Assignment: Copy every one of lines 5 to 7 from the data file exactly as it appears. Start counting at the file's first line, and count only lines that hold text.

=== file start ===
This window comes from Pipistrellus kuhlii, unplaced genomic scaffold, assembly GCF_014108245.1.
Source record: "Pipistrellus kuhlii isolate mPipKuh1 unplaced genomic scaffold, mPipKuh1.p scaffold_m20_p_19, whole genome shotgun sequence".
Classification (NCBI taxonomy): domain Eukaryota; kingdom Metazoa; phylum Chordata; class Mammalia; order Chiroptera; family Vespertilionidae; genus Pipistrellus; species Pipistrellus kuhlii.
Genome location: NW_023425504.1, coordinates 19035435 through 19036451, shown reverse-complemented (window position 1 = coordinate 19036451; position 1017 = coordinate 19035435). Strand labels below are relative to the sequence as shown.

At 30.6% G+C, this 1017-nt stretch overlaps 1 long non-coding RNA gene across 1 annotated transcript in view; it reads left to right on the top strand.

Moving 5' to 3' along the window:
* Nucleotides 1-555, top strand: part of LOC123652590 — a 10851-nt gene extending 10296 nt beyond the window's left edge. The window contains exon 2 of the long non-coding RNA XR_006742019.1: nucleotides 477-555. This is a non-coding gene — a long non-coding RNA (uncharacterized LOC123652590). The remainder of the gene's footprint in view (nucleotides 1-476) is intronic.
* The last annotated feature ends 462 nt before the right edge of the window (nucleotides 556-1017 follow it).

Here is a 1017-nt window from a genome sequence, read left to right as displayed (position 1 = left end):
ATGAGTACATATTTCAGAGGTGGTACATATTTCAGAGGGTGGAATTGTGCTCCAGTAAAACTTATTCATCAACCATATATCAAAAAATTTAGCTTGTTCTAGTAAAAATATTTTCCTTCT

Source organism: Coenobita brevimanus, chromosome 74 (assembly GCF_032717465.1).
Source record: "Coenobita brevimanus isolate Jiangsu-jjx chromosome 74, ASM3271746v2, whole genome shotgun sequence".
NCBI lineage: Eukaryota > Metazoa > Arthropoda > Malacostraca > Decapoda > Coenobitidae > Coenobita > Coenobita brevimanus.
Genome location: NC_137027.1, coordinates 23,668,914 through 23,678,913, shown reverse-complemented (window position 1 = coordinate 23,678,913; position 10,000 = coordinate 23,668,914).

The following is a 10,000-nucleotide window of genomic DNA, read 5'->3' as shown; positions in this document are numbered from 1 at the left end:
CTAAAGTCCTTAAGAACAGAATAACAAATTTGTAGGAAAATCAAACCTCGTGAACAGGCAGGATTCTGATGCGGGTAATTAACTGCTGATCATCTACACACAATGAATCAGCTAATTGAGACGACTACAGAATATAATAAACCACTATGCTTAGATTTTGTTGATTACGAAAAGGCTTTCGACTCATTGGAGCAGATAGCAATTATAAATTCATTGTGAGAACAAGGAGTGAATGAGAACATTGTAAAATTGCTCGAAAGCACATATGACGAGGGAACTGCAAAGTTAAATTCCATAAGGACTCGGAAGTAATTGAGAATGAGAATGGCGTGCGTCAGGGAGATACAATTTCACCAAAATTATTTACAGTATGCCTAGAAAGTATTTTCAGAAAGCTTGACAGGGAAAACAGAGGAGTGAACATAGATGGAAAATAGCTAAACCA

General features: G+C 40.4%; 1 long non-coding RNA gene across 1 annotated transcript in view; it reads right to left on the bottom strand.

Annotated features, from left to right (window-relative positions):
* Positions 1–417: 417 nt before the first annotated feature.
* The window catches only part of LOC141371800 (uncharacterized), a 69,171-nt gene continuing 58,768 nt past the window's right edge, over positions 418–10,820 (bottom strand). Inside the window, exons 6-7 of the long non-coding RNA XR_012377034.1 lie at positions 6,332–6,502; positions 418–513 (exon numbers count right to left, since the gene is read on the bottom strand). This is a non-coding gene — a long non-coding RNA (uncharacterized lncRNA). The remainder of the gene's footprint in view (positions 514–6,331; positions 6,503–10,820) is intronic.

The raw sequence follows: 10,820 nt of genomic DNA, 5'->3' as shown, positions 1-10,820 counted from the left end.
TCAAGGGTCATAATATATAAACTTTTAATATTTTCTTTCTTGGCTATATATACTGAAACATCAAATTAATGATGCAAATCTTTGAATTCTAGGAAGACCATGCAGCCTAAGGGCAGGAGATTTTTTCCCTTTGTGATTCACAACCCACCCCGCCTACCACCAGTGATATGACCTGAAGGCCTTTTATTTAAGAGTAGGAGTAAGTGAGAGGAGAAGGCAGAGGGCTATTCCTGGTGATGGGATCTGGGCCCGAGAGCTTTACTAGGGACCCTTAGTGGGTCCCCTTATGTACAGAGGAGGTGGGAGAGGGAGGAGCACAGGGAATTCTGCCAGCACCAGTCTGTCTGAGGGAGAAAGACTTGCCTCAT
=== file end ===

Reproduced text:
At 30.6% G+C, this 1017-nt stretch overlaps 1 long non-coding RNA gene across 1 annotated transcript in view; it reads left to right on the top strand.

Moving 5' to 3' along the window:
* Nucleotides 1-555, top strand: part of LOC123652590 — a 10851-nt gene extending 10296 nt beyond the window's left edge. The window contains exon 2 of the long non-coding RNA XR_006742019.1: nucleotides 477-555. This is a non-coding gene — a long non-coding RNA (uncharacterized LOC123652590). The remainder of the gene's footprint in view (nucleotides 1-476) is intronic.